The catalogs are up for viewing and bidding now, on the revamped University Archives website (www.UniversityArchives.com), as well as the platforms LiveAuctioneers.com, Invaluable.com and Auctionzip.com. Phone and absentee bids will also be accepted. Both of the auctions will be conducted from University Archives’ new, state-of-the-art, 6,000-square-foot facility in Wilton.

With 363 lots, the August 25th auction is the larger of the two. The major categories will include Presidential (from Washington to Biden); Science (multiple lots of Einstein, plus Robert Hooke, Marie Curie, Richard Feynman, others); Sports (Olympics, Muhammad Ali, Ty Cobb, Michael Jordan, others); and Literature (Robert Frost, James Joyce, Ivan Turgenev, Jules Verne, others).

Other categories include World Leaders (Russian czars, Soviet leaders, Kim Il Sung, Victoria I, others); Art (Henry Moore, Alberto Giacometti, Norman Rockwell, others); Space and Aviation (Apollo/Soyuz program, Neil Armstrong, Orville Wright, Soviet cosmonauts, others); Early American (Rev War, John Hancock, Hamilton, Burr, others; and Music (Bob Dylan, others).

More than one-third of the sale is dedicated to U.S. Presidents and First Ladies. An expected top lot is a one-page autograph letter signed by Abraham Lincoln and dated just weeks after the Battle of Gettysburg, on July 22, 1863. It’s addressed to Freedmen’s Inquiry Commissioner Robert Dale Owen and has slavery-related content. In it, Lincoln refers to Union General Ulysses S. Grant, the Supreme Court, and the plight of American “freed-men” (est. $50,000-$60,000).

The original Lincoln free franked transmittal panel that accompanied the abovementioned letter is offered as a separate lot. The panel, inscribed overall and signed by Lincoln (as “A. Lincoln” upper right), is expected to finish at $7,000-$8,000. Also, a 346-acre land survey in Augusta County, Virginia, drawn, signed and docketed by a 21-year-old George Washington in 1752, the same year the future president would inherit Mount Vernon, has an estimate of $30,000-$40,000.

A working scientific manuscript inscribed in German and signed by Albert Einstein around 1938, in advance of a work later co-authored by him and Peter Bergman titled On a Generalization of Kaluza’s Theory of Electricity, has an estimate of $40,000-$50,000. In the Judaica auction, a letter written and signed by Einstein in German in 1921, discussing the Rutherford-Bohr atomic theory, the Theory of Relativity, and the Stark effect of electricity, should hit $12,000-$14,000.

A very rare document signed by the British scientist and polymath Robert Hooke, relating to the Great Fire of London of 1666, has an estimate of $24,000-$30,000. Hooke served as a Surveyor of the City of London and settled claims following the conflagration. Also, his fellow physicist Richard Feynman’s personally owned copy of T.S. Eliot’s Old Possum’s Book of Practical Cats, signed in his name by his wife Arline, should reach $7,000-$8,000.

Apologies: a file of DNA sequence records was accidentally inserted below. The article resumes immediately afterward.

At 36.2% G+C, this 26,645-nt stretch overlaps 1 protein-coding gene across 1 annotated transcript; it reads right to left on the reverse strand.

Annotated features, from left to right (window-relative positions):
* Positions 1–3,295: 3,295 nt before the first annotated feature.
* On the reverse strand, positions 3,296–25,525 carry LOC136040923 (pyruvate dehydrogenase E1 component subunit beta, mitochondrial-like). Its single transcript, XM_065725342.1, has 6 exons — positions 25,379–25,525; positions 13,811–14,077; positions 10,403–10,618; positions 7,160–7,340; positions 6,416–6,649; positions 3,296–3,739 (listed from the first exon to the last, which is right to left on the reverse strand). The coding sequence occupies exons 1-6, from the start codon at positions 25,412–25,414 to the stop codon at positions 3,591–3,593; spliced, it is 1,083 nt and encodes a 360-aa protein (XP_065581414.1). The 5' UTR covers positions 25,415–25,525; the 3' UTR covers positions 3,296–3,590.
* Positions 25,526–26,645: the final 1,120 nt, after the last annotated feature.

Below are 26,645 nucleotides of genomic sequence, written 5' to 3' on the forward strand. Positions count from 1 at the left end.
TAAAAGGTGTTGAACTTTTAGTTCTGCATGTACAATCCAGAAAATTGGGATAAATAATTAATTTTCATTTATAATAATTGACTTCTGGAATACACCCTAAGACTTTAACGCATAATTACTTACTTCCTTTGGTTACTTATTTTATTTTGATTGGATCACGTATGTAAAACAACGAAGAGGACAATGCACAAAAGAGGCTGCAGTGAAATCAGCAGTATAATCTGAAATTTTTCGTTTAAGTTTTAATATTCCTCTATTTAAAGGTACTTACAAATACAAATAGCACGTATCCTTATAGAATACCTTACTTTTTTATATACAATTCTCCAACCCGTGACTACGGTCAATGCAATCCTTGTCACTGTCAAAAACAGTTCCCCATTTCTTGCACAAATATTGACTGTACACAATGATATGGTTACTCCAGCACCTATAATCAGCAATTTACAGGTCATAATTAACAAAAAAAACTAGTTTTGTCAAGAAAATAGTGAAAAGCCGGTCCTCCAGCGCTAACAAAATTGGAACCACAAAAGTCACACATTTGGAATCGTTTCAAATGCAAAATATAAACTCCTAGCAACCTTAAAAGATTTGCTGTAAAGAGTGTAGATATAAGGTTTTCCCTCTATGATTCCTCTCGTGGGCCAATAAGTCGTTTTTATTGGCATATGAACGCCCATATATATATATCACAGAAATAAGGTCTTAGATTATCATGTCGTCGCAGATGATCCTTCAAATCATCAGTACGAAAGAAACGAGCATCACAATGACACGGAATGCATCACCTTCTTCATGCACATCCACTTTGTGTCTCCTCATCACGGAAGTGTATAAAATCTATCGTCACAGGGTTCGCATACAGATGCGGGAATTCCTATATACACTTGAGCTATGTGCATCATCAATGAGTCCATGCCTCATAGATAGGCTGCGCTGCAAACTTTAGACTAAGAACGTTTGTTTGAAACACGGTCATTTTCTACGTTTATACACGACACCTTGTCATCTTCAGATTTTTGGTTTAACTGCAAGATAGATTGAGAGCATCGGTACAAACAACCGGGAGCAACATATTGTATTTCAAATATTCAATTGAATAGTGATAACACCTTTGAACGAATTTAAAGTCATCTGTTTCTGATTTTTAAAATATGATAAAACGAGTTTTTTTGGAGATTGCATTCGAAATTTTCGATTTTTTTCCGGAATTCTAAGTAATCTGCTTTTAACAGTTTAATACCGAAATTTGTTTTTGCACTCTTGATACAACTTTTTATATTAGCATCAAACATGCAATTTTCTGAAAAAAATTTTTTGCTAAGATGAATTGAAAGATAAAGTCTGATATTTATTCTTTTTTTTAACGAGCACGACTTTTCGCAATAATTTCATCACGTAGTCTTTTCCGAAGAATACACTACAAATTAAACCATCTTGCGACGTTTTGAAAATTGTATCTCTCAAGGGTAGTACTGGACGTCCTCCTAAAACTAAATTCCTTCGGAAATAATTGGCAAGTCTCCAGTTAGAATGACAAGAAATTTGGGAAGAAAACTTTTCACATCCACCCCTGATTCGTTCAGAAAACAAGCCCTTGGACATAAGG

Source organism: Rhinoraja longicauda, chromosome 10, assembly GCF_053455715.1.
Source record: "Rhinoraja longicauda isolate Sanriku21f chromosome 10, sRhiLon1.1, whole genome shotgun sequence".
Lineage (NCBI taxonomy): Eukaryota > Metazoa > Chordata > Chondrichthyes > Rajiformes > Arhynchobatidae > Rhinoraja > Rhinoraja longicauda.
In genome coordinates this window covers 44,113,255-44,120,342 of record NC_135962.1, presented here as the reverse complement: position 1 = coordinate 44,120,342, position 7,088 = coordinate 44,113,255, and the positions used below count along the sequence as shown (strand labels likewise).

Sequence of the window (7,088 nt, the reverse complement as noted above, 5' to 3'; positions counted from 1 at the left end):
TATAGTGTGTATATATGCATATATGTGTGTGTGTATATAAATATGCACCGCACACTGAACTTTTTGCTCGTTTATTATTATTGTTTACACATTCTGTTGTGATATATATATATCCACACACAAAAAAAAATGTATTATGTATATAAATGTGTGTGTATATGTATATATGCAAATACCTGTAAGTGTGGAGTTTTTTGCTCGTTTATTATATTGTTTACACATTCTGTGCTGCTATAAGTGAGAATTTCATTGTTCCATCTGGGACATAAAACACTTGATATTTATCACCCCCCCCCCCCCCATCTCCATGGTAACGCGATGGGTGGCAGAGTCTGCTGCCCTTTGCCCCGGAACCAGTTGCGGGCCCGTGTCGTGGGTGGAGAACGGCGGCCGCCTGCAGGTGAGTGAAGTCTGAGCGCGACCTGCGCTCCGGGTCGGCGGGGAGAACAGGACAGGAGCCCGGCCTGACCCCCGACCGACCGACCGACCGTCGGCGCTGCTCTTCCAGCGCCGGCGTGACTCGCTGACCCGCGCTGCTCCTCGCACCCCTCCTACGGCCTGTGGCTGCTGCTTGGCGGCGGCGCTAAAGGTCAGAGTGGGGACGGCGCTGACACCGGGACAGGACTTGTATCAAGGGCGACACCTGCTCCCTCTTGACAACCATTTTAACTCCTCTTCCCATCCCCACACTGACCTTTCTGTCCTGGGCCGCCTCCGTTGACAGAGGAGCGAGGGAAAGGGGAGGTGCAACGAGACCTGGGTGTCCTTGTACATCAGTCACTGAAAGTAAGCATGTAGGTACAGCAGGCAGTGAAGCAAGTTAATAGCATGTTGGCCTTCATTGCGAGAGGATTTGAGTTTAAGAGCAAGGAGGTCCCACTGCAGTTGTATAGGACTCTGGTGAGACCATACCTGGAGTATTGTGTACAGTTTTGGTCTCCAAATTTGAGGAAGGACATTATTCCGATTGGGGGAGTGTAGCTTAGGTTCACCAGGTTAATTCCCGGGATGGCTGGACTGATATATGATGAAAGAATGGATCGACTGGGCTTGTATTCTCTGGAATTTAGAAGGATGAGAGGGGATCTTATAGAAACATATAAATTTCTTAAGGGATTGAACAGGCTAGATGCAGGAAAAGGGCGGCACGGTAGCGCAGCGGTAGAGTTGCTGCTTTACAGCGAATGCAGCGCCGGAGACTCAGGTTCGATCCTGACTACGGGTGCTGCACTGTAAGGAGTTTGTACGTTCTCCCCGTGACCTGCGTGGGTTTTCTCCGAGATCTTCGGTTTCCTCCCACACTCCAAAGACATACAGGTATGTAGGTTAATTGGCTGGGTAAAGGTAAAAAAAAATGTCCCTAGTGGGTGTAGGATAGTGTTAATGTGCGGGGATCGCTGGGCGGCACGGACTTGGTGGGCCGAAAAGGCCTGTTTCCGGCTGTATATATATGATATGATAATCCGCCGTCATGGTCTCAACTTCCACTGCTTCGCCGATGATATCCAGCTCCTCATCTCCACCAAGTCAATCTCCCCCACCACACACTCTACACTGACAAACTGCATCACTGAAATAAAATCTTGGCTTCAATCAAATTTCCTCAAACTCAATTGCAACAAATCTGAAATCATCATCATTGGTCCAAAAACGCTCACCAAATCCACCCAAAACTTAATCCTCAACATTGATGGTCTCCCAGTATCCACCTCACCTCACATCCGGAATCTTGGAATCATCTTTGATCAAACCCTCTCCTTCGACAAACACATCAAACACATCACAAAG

A gorgeously illuminated Czar Alexander II signed document, in Russian, granting a heraldic device to a Crimean War veteran and naval surgeon, featuring many sumptuous hand-decorated details, is expected to change hands for $5,000-$6,000. Also, a first edition copy of Korean Historic Relics, a book celebrating the flowering of Korean arts and culture, signed and inscribed by Kim Il Sung, the elusive former leader of North Korea, has an estimate of $12,000-$14,000.

A small photocard dated 1864, depicting a seated portrait of the slave, abolitionist and women’s rights advocate Sojourner Truth, signed by her with an “x” as her mark, should command $24,000-$28,000. Also, a handwritten copy of the lovely poem Acquainted with the Night by Robert Frost, signed by the renowned poet and dated Jan. 5, 1937, composed for Mrs. Emmaline Jones, with a printed photo of Frost, should go for $7,000-$8,000.

A four-page document dated Oct. 20, 1789, signed by Alexander Hamilton (as Secretary of the Treasury), addressed to Stephen Smith, Esq., regarding the paying of tonnage and other duties on vessels, is estimated to sell for $7,000-$8,000. Also, a four-language ship’s passport signed by Thomas Jefferson (as President) and James Madison (as Secretary of State), dated Sept. 29, 1802, requesting safe passage for a London-bound vessel, should knock down for $3,000-$3,500.

In addition to the Einstein letter, highlights of the Judaica sale will include an archive of thirteen letters handwritten by Moshe Dayan on fragile prison tissue and smuggled out of prison while he was an inmate at Acre Prison in British-controlled Palestine between 1939-1941 (est. $30,000-$40,000); and a fabulous archive of artifacts relating to the Jewish Brigade Group of the British Army during World War II, including uniforms, equipment and awards (est. $3,000-$3,500).

For more information about University Archives and the online-only auctions slated for Wednesday and Thursday, August 25th and 26th, visit www.universityarchives.com.